Rene will endeavor to fulfill as many speaking requests as is feasible for a “film director” with a day job.
Requests and enquiries to firstname.lastname@example.org
by Robert Moorehead
Sebastien Stein’s film, Twilight of the Yakuza, explores the decline of Japan’s organized crime syndicates. Stein says the yakuza are a dying breed. Their members are aging and the government of Japan has launched a large-scale crackdown on them to eradicate them once and for all. But who are the yakuza? A threat to public safety or a necessary evil?
(For a detailed review of Stein’s film, check out foreignpolicyblogs.com, and for a great read on the yakuza post-March 11, check out Jake Adelstein’s article on japansubculture.com. The rest of this post borrows heavily from Stein’s description of his film.)
The film follows three members of the yakuza: Yoichi Nakamura, the “Tiger of Ginza” who was recently excommunicated from the Sumiyoshi-kai; Toyohiko Tanaka, head of the Matsuba-kai; and Daikaku Chōdōin, a yakuza consultant. Nakamura’s story is the most compelling, as he struggles at age 60 to leave his yakuza past behind him and succeed as a “legitimate” businessman.
Tanaka laments the low standards and lack of honor of young yakuza. As Jake Adelstein has described them, “the yakuza are Goldman Sachs with guns —increasingly white collar criminals who follow no code and who serve no function in society.” Deeply rooted in Japanese society, the yakuza are seen as a necessary evil and ‘problem solvers.’ They have been around since the 1700s and were said to protect the weak from the strong, following a rigorous code of honor. Several clans even contributed aid for the victims of the recent earthquake and tsunami. As Adelstein notes:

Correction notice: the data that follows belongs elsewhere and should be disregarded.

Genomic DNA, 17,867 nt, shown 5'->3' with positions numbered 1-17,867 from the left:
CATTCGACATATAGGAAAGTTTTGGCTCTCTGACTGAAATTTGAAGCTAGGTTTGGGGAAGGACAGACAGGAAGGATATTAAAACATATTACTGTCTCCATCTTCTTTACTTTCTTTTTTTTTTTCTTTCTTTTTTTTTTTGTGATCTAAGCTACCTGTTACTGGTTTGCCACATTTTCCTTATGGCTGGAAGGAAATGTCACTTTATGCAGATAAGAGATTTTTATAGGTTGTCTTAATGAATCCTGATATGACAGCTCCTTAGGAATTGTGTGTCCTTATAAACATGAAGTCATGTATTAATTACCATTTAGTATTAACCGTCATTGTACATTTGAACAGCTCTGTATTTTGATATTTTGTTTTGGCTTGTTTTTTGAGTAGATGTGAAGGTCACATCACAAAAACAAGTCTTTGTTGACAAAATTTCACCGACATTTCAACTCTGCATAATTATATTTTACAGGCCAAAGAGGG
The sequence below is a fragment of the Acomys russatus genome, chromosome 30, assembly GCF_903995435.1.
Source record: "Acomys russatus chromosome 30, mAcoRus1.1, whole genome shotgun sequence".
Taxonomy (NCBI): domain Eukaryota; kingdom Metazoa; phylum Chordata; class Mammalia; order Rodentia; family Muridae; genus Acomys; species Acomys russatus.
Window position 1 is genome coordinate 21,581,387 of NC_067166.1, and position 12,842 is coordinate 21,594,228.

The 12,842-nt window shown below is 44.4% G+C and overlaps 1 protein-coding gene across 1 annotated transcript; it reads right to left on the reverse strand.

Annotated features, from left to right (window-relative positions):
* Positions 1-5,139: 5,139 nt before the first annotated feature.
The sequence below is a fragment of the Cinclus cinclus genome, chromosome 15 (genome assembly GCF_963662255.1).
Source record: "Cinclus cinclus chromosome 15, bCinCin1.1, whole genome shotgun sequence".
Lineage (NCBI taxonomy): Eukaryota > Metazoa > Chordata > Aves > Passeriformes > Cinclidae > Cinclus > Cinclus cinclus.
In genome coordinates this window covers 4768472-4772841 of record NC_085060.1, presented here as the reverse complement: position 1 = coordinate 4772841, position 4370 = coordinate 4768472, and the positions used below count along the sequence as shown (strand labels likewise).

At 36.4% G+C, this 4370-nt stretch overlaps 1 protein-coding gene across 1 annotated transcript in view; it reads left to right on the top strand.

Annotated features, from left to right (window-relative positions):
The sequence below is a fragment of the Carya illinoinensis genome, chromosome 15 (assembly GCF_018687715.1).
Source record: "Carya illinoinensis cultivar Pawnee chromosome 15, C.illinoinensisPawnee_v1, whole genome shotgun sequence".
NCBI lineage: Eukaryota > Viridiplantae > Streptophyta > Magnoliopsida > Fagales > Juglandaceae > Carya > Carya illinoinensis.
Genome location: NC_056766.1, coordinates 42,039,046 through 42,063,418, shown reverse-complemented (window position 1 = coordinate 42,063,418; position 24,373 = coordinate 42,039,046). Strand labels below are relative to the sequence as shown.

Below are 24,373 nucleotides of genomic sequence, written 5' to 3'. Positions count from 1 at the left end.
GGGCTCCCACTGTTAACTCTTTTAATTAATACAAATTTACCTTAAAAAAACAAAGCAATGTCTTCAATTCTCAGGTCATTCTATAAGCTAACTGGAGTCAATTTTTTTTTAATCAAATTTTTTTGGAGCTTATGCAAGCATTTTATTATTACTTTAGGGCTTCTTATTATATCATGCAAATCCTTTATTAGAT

in the midst of the dark days that followed the great earthquake, there was a time when the yakuza lived up to their claims to be humanitarian groups, and it was oddly inspiring. For a brief time, the yakuza, the people and the police all had a common enemy: natural disaster. And as the saying goes, ‘the enemy of my enemy is my friend’ and for that short time — it seemed like we were all friends.
Unlike the mafia, the yakuza is a legal, public group making them relatively easy to check on. You can find their offices by looking on the National Police Agency website, and you can read all about them in their many fanzines. I’ve even sat near them at Japanese pro baseball games in Nagoya, while they tried to explain the sport to the Filipino women sitting with them. Strict government crackdowns have moved many yakuza underground. As the police concentrate their resources on the yakuza, many criminals simply don’t register with clans anymore and start operating underground, evading the grasp of police. A clear trend is emerging towards a new structure of organized crime in Japan, resulting in a steep decrease in the numbers of the traditional yakuza while the underground is soaring – including foreign Russian and Chinese mafias.
This documentary deals with the struggle of the yakuza for its survival and the restructuring of the organized crime scene in Japan. Furthermore, unprecedented access to the secret world of the yakuza gives you an insight on who the yakuza are: criminals, outcasts, but also family men and a part of Japanese society.
This YouTube video from “The Real News.com” provides an interesting and informative look at the recent protests against resident Koreans and other minority groups in Japan.